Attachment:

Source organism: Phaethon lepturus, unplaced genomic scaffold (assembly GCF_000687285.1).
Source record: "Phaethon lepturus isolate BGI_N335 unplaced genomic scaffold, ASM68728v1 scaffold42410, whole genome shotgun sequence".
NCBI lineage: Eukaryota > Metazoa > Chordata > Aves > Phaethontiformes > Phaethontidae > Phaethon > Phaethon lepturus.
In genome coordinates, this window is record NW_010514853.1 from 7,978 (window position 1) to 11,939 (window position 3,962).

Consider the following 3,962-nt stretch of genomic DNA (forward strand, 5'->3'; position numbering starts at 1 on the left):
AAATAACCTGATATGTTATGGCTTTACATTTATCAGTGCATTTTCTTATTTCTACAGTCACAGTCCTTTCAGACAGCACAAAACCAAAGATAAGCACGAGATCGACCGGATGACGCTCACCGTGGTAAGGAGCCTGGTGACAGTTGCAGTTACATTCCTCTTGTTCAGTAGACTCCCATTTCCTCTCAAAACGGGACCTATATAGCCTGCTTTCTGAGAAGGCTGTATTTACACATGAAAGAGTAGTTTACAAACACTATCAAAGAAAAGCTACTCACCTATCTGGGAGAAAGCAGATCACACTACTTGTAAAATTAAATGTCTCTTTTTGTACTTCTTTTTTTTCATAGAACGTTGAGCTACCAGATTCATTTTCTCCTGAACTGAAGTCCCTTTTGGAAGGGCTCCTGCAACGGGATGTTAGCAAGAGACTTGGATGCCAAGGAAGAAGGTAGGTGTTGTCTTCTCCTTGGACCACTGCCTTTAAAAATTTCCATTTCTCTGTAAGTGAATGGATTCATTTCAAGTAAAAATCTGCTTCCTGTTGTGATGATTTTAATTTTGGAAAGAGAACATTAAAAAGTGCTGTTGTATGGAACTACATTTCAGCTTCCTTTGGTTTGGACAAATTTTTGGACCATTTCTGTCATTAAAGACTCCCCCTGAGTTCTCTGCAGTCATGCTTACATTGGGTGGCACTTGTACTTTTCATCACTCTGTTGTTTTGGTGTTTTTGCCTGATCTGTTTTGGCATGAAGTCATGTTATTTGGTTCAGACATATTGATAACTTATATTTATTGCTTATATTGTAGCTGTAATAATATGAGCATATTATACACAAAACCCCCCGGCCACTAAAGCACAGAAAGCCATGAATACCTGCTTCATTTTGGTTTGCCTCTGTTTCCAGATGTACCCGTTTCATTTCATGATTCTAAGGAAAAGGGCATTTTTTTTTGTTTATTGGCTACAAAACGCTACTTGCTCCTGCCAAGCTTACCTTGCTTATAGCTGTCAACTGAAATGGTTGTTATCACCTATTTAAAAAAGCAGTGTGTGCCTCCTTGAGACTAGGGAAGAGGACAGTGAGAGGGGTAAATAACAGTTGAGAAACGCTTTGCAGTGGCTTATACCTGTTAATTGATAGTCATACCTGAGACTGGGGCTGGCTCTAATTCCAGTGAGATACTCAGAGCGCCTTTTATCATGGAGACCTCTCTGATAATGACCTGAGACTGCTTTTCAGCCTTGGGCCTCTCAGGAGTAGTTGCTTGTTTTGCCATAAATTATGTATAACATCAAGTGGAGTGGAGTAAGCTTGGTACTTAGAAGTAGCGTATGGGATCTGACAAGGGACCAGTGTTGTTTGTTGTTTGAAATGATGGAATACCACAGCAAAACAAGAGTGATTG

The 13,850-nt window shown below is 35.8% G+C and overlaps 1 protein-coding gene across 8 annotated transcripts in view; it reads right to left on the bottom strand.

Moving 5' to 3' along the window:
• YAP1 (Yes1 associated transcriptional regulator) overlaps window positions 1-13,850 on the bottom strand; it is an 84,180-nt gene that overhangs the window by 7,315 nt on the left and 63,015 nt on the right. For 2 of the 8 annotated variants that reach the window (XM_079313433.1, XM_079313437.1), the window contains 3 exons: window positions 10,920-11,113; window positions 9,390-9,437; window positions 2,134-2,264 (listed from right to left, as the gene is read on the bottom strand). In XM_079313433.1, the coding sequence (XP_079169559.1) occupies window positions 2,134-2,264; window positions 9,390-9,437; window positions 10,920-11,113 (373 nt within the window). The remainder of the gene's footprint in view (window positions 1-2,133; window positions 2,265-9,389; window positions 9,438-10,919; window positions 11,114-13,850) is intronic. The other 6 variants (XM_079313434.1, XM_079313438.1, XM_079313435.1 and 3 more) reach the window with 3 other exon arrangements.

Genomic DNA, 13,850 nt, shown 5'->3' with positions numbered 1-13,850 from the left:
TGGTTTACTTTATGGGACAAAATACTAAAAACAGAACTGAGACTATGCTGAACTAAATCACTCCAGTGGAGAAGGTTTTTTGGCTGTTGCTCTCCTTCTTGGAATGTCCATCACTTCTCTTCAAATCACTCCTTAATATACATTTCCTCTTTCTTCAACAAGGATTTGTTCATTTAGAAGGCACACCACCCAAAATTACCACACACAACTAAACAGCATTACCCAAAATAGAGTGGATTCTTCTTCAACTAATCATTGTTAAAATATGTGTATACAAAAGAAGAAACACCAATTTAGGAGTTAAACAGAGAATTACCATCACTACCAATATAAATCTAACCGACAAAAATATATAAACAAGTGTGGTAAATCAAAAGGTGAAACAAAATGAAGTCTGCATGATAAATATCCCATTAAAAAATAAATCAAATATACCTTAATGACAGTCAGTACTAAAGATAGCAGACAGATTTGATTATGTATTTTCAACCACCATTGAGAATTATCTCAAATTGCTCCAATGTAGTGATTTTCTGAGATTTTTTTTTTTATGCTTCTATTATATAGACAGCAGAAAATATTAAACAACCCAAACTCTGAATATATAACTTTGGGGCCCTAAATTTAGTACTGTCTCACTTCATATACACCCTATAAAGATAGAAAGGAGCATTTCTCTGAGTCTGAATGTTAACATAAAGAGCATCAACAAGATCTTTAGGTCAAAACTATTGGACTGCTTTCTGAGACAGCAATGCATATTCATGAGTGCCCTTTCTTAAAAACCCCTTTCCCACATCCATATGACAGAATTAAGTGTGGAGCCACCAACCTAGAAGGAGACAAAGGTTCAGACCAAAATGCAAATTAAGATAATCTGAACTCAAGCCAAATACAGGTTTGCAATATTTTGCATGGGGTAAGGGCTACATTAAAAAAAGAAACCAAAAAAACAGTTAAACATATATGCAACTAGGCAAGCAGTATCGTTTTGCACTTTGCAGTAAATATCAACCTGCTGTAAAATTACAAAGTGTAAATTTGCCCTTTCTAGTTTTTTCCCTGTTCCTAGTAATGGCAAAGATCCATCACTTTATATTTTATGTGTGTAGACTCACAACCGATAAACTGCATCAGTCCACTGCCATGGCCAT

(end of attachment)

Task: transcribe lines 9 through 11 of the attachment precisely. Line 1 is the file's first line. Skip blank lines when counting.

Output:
• YAP1 (Yes1 associated transcriptional regulator) overlaps window positions 1-13,850 on the bottom strand; it is an 84,180-nt gene that overhangs the window by 7,315 nt on the left and 63,015 nt on the right. For 2 of the 8 annotated variants that reach the window (XM_079313433.1, XM_079313437.1), the window contains 3 exons: window positions 10,920-11,113; window positions 9,390-9,437; window positions 2,134-2,264 (listed from right to left, as the gene is read on the bottom strand). In XM_079313433.1, the coding sequence (XP_079169559.1) occupies window positions 2,134-2,264; window positions 9,390-9,437; window positions 10,920-11,113 (373 nt within the window). The remainder of the gene's footprint in view (window positions 1-2,133; window positions 2,265-9,389; window positions 9,438-10,919; window positions 11,114-13,850) is intronic. The other 6 variants (XM_079313434.1, XM_079313438.1, XM_079313435.1 and 3 more) reach the window with 3 other exon arrangements.

Genomic DNA, 13,850 nt, shown 5'->3' with positions numbered 1-13,850 from the left:
TGGTTTACTTTATGGGACAAAATACTAAAAACAGAACTGAGACTATGCTGAACTAAATCACTCCAGTGGAGAAGGTTTTTTGGCTGTTGCTCTCCTTCTTGGAATGTCCATCACTTCTCTTCAAATCACTCCTTAATATACATTTCCTCTTTCTTCAACAAGGATTTGTTCATTTAGAAGGCACACCACCCAAAATTACCACACACAACTAAACAGCATTACCCAAAATAGAGTGGATTCTTCTTCAACTAATCATTGTTAAAATATGTGTATACAAAAGAAGAAACACCAATTTAGGAGTTAAACAGAGAATTACCATCACTACCAATATAAATCTAACCGACAAAAATATATAAACAAGTGTGGTAAATCAAAAGGTGAAACAAAATGAAGTCTGCATGATAAATATCCCATTAAAAAATAAATCAAATATACCTTAATGACAGTCAGTACTAAAGATAGCAGACAGATTTGATTATGTATTTTCAACCACCATTGAGAATTATCTCAAATTGCTCCAATGTAGTGATTTTCTGAGATTTTTTTTTTTATGCTTCTATTATATAGACAGCAGAAAATATTAAACAACCCAAACTCTGAATATATAACTTTGGGGCCCTAAATTTAGTACTGTCTCACTTCATATACACCCTATAAAGATAGAAAGGAGCATTTCTCTGAGTCTGAATGTTAACATAAAGAGCATCAACAAGATCTTTAGGTCAAAACTATTGGACTGCTTTCTGAGACAGCAATGCATATTCATGAGTGCCCTTTCTTAAAAACCCCTTTCCCACATCCATATGACAGAATTAAGTGTGGAGCCACCAACCTAGAAGGAGACAAAGGTTCAGACCAAAATGCAAATTAAGATAATCTGAACTCAAGCCAAATACAGGTTTGCAATATTTTGCATGGGGTAAGGGCTACATTAAAAAAAGAAACCAAAAAAACAGTTAAACATATATGCAACTAGGCAAGCAGTATCGTTTTGCACTTTGCAGTAAATATCAACCTGCTGTAAAATTACAAAGTGTAAATTTGCCCTTTCTAGTTTTTTCCCTGTTCCTAGTAATGGCAAAGATCCATCACTTTATATTTTATGTGTGTAGACTCACAACCGATAAACTGCATCAGTCCACTGCCATGGCCAT